Paganistan: Notes from the Secret Commonwealth

In Which One Midwest Man-in-Black Confers, Converses & Otherwise Hob-Nobs with his Fellow Hob-Men (& -Women) Concerning the Sundry Ways of the Famed but Ill-Starred Tribe of Witches.

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In Which Our Intrepid Blogger Discusses (But Does Not Reveal) His Coven's Secret Name




Like people, like cities, every coven has a secret name.

Secret names are privileged, not public, information. (Someone who knows your secret name can, reputedly, harm you magically. An enemy that knows a city's secret name can thereby the more easily take it.) Therefore, in Ye Grande Olde archaic fashion, each coven has two names: a secret and a public, an inner and outer. When you join the coven, you learn the secret name.

Here's the story of my coven's.


Actually, we operated for years without one—or so I thought.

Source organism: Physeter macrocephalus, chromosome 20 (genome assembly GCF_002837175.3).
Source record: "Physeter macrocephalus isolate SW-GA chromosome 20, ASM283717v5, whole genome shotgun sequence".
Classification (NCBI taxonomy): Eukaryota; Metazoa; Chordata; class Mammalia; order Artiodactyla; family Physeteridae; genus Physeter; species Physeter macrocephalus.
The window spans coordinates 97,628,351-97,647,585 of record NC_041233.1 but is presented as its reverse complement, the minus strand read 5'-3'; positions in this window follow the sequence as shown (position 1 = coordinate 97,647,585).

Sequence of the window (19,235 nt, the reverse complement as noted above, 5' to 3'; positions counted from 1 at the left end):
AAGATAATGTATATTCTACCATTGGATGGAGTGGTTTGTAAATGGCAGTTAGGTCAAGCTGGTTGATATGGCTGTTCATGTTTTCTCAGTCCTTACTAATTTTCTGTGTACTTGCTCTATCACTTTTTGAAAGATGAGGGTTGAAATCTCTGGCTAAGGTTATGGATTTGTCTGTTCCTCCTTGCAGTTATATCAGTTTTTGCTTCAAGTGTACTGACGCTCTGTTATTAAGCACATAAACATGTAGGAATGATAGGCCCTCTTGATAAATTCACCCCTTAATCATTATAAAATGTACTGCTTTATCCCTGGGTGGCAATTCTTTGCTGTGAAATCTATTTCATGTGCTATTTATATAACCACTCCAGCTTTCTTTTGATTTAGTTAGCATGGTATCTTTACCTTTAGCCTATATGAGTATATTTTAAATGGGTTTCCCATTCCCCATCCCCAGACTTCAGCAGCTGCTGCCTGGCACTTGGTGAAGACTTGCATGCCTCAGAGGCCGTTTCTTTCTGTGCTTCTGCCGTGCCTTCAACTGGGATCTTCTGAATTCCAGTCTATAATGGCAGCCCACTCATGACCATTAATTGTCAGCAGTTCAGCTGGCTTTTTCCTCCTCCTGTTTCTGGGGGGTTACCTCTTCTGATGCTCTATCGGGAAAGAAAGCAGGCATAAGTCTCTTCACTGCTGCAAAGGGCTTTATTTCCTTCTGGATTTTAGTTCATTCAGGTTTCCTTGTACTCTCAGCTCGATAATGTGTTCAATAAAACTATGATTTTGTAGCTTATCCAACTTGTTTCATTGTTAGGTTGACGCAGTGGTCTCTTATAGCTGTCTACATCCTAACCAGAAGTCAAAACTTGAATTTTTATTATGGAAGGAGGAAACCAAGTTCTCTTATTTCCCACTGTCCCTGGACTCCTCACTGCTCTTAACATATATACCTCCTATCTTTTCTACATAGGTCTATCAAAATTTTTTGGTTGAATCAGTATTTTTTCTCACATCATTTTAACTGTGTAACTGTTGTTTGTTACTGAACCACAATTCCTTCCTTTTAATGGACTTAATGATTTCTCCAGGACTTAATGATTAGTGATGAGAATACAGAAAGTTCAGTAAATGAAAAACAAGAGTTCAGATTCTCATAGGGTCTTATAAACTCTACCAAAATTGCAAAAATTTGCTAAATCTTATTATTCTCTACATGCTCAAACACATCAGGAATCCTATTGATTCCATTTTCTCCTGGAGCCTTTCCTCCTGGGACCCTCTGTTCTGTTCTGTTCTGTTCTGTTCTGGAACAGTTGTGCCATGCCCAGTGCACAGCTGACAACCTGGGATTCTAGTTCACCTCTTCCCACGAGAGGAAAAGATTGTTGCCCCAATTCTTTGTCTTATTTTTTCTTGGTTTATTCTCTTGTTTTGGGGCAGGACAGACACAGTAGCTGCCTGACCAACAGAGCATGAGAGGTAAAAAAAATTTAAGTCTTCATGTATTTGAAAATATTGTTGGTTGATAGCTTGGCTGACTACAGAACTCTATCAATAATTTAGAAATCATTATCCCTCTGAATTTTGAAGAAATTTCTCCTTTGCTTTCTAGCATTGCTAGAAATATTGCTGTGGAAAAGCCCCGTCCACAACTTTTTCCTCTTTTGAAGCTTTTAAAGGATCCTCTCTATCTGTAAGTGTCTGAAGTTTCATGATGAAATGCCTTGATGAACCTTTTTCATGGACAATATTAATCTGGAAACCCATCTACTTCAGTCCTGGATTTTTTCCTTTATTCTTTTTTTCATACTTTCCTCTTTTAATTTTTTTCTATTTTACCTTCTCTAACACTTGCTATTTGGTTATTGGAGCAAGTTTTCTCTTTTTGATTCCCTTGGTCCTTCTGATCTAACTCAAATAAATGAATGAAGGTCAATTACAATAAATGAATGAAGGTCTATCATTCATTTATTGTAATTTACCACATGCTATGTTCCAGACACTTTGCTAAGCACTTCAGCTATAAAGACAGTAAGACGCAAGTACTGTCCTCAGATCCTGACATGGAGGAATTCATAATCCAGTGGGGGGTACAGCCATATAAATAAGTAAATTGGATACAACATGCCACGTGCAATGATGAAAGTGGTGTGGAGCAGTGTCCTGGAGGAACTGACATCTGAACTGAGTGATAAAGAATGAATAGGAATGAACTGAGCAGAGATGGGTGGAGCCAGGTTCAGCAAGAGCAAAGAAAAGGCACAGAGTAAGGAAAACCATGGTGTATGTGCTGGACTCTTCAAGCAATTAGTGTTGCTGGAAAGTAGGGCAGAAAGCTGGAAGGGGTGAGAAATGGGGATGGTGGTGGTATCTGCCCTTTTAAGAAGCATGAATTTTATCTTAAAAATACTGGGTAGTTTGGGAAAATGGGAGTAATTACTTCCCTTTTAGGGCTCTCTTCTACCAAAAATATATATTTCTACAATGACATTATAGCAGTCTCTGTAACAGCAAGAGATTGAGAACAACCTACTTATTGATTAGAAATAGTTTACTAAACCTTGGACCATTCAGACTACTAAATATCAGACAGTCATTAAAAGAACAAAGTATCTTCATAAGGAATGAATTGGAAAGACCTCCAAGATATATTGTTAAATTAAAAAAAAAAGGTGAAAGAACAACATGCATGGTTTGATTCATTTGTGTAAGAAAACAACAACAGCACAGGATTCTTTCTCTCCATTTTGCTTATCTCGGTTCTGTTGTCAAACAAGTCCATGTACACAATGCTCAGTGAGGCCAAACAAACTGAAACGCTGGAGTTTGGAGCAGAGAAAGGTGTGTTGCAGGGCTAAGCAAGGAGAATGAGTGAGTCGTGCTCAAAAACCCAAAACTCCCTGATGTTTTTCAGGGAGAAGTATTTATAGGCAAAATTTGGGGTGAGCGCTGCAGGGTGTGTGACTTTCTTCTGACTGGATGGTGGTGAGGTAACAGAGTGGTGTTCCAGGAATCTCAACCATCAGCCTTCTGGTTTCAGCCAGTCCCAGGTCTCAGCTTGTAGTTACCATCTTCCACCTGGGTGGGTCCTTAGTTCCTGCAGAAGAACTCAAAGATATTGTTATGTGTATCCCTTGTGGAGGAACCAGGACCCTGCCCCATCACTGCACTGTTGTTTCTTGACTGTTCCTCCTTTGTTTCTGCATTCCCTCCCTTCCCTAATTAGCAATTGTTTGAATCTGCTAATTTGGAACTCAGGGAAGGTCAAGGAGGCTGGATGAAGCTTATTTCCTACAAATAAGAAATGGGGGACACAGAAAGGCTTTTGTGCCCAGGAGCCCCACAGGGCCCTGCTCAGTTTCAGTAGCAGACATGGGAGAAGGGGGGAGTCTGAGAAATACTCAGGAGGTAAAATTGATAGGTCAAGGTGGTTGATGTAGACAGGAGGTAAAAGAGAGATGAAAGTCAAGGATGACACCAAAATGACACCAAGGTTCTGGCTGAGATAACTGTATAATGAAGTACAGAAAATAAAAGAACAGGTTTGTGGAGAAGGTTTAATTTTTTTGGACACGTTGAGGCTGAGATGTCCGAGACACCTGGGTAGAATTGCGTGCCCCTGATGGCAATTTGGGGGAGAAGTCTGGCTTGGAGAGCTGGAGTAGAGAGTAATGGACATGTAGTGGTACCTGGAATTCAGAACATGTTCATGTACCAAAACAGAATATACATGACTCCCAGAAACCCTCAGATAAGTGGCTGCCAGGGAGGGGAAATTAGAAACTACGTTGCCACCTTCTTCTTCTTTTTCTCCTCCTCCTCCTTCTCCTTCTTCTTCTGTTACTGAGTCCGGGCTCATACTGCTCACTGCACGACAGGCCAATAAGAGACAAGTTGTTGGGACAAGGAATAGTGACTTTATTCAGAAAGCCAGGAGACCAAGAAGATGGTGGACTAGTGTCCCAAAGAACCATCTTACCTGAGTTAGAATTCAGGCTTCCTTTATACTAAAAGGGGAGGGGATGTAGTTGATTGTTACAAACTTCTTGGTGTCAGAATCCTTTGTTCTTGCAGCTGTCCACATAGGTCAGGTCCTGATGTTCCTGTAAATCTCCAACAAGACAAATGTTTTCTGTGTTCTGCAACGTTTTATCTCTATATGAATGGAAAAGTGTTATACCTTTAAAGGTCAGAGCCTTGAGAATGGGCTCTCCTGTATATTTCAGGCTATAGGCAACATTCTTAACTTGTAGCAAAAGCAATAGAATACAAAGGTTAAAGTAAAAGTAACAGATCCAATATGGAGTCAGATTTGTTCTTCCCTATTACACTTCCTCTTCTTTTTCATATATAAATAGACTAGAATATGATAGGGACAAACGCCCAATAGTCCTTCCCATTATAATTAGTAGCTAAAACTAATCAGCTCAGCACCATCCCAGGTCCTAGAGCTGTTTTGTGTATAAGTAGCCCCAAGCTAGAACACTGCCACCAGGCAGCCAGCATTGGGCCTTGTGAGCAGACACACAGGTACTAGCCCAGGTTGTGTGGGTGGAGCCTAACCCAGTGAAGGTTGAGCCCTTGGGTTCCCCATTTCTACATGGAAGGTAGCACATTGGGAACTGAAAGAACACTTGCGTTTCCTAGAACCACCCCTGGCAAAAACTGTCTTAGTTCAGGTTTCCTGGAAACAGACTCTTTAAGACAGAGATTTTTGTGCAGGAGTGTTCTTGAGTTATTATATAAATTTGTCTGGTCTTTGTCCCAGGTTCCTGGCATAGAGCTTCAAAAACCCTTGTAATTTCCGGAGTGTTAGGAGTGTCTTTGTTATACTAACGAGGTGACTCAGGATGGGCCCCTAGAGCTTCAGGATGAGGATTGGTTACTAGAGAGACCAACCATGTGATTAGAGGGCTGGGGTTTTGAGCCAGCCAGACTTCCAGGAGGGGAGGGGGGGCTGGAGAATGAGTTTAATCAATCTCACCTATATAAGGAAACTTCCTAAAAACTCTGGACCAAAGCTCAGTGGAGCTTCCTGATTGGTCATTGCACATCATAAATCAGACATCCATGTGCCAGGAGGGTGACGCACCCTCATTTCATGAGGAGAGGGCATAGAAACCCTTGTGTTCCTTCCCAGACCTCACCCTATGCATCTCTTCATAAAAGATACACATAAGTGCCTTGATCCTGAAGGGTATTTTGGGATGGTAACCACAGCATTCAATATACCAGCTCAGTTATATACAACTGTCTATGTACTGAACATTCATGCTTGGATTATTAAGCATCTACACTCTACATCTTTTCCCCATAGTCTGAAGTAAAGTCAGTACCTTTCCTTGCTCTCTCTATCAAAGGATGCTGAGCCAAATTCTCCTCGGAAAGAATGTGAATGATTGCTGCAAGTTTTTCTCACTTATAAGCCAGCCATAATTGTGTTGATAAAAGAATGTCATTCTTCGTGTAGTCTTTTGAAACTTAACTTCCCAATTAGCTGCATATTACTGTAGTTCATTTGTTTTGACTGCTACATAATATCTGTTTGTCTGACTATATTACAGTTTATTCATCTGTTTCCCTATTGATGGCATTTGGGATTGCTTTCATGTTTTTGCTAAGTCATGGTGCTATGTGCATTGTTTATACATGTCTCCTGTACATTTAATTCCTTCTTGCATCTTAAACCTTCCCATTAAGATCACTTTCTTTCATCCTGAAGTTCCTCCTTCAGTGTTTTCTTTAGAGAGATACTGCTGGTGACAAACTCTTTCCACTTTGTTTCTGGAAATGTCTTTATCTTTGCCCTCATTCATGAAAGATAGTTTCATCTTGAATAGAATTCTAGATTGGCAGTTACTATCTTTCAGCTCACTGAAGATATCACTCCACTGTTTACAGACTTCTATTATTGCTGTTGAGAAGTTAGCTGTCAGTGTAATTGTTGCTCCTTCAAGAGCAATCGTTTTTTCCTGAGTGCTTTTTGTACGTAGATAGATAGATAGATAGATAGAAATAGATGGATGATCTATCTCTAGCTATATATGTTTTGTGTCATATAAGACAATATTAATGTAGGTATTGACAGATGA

Then I realized that, in fact, we'd had one all along.


I went to one of our founding mothers.

“What's our secret name?” I asked.

She went inside herself for a brief while—the wise will know what I mean by this—and told me.

It was—of course, I'm tempted to say here—the very name that I'd been thinking of.


Since then, we've in-taken one new member.

“What's Prodea's secret name?” we asked her one night.

The name fits the group perfectly. Know the group, and you'll know the name. (So witchy.)

When she knew without being told, we knew she was in.

How's that for an ordeal?


Every name tells a story.

Inner names tell the deepest stories of all.



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Poet, scholar and storyteller Steven Posch was raised in the hardwood forests of western Pennsylvania by white-tailed deer. (That's the story, anyway.) He emigrated to Paganistan in 1979 and by sheer dint of personality has become one of Lake Country's foremost men-in-black. He is current keeper of the Minnesota Ooser.


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